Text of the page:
Demonstrations, mass meetings, gheraos, strikes, masses in their hundreds and thousands encircling thanas (police stations) and forcing the authorities to release their arrested comrades, executions of notorious landlords and their muscle-men, snatching firearms from the landlords’ armed gangs and from tyrant landlords themselves as well as from the police—these were the main forms of struggle through which the peasants vented their ire. The landed gentry were very much robbed of their habitual ‘special privileges’. Utmost care was taken not to hurt those who were not among the listed targets of struggle, even in the face of serious provocations on the part of many such persons who, because of caste prejudices or for some reasons or other, indulged in certain hostile acts against the downtrodden.
Village committees sprang up like mushrooms after the first rain, and peasants displayed exemplary solidarity, militancy and tenacity. Often, a single village or a cluster of 5 to 10 villages emerged as the leading centre for an entire area covering 50 to 60 villages. Braving severe repression, the people at these centres put up heroic resistance against constant enemy attacks. The movement went through a number of ups and downs, and in the process, there emerged in each centre (i) a small but strong leading group of Party elements (popularly known as agua, i.e., the vanguard), (ii) local armed squads, and (iii) powerful village committees, generally the village units of the peasant association. As a rule, these centres fall within the interior boundary of the areas of operation of the regular armed units. In such areas, mass participation in meetings and demonstrations has jumped from 100 to 10,000 or more, and armed resistance against landlords and their henchmen by a few has given way to armed mass resistance involving hundreds of peasants. If a village or tola (hamlet) is attacked, hundreds of peasants from neighbouring villages rush with arms and join forces with the resistance. Following are some such major storm centres where the peasant struggle has decidedly entered the phase of large-scale agitations embracing thousands of masses :
Sikandarpur-Lahsuna (Poonpoon-Naubatpur-Masaurhi border belt of Patna district),
Narhi-Pirhi (northern part of Bikram block bordering Pali and Naubatpur block in Patna district),
Mathila (Dumraon block of Bhojpur district),
Baruha (Nawanagar-Brahmapur-Jagdishpur border belt in Bhojpur district)
Masarh (the belt bordering Hilsa and Ekangarsarai blocks of Nalanda, Ghosi block of Gaya and Dhanarua block of Patna), and
Kaithi (Obra-Daudnagar-Hanspura border belt in Aurangabad district).
While retaining and consolidating its grip over the old areas of struggle, the upheaval has also spread to newer areas, covering 26 of the 38 districts of Bihar. In terms of the emergence of stable centres of struggle, and intensity and expansion of work, these twenty six districts can be divided into three categories.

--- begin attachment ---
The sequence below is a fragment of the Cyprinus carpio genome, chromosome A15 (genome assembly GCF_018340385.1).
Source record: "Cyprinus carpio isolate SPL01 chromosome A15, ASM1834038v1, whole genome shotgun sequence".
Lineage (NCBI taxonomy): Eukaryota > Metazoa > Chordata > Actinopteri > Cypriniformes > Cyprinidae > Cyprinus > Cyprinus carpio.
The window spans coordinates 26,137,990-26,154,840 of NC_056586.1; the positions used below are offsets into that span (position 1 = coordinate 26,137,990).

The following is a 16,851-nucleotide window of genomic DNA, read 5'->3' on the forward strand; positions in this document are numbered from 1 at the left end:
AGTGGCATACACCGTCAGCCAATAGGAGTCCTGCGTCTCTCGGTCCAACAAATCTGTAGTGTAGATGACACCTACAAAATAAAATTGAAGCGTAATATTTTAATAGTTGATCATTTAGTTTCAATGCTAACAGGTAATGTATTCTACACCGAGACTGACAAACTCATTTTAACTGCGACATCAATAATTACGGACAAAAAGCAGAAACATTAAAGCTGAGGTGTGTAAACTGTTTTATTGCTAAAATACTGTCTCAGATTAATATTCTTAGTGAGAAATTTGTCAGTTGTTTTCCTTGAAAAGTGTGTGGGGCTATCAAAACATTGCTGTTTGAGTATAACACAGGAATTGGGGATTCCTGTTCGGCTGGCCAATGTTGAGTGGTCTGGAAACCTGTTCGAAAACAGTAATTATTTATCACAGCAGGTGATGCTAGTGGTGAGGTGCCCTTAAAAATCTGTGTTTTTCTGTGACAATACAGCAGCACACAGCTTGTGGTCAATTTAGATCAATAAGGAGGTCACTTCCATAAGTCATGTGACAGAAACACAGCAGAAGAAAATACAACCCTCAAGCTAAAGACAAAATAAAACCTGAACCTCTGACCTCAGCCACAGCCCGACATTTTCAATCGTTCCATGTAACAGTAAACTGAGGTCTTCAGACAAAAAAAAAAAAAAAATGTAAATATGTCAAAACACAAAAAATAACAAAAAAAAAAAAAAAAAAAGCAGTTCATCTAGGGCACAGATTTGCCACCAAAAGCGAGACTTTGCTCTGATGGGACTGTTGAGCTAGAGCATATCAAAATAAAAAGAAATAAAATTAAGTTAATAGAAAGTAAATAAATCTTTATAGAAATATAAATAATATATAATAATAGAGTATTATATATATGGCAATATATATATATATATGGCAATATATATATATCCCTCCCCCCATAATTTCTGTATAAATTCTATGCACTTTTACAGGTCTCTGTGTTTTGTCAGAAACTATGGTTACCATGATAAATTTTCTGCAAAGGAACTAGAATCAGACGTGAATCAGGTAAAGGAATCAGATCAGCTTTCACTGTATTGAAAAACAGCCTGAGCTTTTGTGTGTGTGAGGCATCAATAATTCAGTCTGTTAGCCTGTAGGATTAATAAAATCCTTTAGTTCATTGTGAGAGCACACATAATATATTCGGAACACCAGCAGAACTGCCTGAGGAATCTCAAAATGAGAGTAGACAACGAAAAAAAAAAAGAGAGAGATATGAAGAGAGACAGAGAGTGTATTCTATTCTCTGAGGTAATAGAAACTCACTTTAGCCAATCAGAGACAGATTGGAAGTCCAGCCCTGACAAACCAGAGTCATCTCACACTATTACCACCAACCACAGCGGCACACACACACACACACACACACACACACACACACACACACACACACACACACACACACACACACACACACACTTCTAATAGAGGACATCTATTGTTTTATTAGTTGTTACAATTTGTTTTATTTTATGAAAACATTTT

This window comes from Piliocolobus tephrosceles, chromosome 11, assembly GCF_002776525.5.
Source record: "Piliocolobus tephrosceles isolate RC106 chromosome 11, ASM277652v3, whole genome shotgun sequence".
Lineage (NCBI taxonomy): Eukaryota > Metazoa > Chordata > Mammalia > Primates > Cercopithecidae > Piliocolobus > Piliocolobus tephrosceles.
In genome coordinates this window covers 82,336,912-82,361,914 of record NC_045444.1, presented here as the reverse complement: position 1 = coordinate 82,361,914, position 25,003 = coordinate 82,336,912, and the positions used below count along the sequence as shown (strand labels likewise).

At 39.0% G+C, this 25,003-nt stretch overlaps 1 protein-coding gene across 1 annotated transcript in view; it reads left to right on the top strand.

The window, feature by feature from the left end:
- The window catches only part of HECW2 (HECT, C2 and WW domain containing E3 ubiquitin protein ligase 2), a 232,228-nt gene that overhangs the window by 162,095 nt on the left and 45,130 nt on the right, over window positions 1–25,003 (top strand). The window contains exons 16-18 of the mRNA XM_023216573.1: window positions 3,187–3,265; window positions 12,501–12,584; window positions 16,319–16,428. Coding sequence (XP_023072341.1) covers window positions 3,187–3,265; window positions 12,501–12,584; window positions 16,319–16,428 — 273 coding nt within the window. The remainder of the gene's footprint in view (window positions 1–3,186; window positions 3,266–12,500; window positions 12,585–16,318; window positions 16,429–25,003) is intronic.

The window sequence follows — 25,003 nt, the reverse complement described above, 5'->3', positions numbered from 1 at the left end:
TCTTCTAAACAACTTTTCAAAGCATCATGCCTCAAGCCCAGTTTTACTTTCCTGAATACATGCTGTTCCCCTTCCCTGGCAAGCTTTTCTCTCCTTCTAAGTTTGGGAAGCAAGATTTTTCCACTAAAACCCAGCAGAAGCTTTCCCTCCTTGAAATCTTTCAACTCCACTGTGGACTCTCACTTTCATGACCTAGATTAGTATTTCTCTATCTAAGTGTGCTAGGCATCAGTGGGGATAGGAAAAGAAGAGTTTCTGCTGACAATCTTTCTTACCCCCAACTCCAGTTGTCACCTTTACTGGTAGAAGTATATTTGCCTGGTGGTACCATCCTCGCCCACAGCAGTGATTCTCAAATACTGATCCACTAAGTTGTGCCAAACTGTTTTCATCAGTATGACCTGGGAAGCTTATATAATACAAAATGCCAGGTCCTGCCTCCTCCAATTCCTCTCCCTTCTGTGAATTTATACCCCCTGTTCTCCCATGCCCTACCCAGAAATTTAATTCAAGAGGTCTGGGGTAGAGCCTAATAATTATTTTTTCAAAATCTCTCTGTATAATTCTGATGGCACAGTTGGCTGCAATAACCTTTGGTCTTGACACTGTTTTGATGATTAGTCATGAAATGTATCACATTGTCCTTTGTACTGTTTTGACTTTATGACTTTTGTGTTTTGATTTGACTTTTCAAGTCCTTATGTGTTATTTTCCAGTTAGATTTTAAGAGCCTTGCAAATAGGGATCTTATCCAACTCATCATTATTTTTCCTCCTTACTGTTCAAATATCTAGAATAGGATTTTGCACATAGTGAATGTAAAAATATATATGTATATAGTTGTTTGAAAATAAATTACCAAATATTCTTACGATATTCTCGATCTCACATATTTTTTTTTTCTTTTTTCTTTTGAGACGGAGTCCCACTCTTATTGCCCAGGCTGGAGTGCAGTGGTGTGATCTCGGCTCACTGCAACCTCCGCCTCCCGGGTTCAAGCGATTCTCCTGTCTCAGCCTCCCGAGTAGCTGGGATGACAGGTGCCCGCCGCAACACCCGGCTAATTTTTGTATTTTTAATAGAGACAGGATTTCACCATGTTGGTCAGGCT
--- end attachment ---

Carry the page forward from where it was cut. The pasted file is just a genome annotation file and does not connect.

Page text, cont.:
In the first category fall those districts where work has spread to well over three-fourths of the district, the struggle is most intense and is marked by regular occurrence of armed clashes and guerilla operations. Rural areas of Patna and Gaya, the entire district of Bhojpur along with a few adjoining blocks of Rohtas district, and the districts of Nalanda and Aurangabad constitute this category.
The second category comprises districts where work has spread to several pockets, and where the struggle has reached the level of mass movements with occasional instances of mass resistance and armed clashes. The remaining blocks of Rohtas and the districts of Nawada, Hazaribagh, East Champaran, Madhubani, Vaishali, Begusarai, Muzaffar-pur, Darbhanga, Bhagalpur, Purnea, Giridih and Palamau fall in this category.
Work in the third category districts is confined to certain pockets and is still at the level of propaganda and organisation. In some of these districts mass movements did take place in the past, but the movement as well as the organisation could not be sustained, while in the others work has just begun. The districts of Siwan, Samastipur, West Champaran, Munger, Gopalganj, Khagaria, Madhepura and Ranchi belong to this category.
In all, our work has spread to nearly 140 blocks of these 26 districts (each district has on an average 14 to 16 blocks and each block, in its turn, covers some 100 villages). In the region under the first category, 60 blocks out of 90 are under the grip of peasant movement, and to be more specific, the struggle is highly intense in 26 blocks. The combined rural population of this region is over one crore.